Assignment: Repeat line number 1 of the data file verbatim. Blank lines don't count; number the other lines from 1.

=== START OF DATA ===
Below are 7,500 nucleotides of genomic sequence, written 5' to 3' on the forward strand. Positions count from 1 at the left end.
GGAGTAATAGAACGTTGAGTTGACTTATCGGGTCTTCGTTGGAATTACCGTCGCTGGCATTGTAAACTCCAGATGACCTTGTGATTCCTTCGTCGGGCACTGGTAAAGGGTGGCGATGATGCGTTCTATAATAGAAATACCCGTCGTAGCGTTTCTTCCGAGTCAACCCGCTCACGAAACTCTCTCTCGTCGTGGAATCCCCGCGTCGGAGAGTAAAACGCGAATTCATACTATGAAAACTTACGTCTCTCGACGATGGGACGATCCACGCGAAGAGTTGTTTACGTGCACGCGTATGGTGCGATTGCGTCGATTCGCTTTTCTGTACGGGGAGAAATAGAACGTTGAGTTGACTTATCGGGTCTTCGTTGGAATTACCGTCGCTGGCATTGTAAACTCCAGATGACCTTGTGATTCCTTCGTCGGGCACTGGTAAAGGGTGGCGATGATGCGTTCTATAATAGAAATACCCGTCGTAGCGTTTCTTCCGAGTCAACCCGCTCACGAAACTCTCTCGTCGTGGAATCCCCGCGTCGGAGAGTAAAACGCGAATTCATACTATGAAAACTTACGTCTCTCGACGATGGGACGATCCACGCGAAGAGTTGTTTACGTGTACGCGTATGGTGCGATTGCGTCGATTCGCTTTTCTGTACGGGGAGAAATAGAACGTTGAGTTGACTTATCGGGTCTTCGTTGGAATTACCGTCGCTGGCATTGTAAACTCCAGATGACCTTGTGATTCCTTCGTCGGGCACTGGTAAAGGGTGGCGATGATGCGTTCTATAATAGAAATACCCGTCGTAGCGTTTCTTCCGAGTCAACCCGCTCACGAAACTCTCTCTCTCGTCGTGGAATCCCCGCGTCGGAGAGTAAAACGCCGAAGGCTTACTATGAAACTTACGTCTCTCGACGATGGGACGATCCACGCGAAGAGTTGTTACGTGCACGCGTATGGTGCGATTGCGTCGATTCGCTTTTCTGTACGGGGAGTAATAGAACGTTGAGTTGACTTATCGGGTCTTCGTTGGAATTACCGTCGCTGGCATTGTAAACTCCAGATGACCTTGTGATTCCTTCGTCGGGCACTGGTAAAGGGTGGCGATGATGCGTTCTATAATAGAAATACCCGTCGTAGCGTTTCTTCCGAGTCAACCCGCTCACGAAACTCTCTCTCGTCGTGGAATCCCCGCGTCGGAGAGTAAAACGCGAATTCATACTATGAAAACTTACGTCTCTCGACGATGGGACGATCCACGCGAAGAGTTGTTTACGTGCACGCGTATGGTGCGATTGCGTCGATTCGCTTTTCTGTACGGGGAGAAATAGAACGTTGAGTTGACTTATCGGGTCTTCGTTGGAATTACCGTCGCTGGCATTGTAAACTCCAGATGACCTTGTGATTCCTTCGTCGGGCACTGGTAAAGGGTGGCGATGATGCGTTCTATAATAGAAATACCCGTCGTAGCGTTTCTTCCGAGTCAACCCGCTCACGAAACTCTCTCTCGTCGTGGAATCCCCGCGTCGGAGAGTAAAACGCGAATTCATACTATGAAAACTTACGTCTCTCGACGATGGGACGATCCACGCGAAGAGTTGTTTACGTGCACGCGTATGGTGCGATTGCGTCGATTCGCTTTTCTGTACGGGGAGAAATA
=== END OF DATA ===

Below are 7,500 nucleotides of genomic sequence, written 5' to 3' on the forward strand. Positions count from 1 at the left end.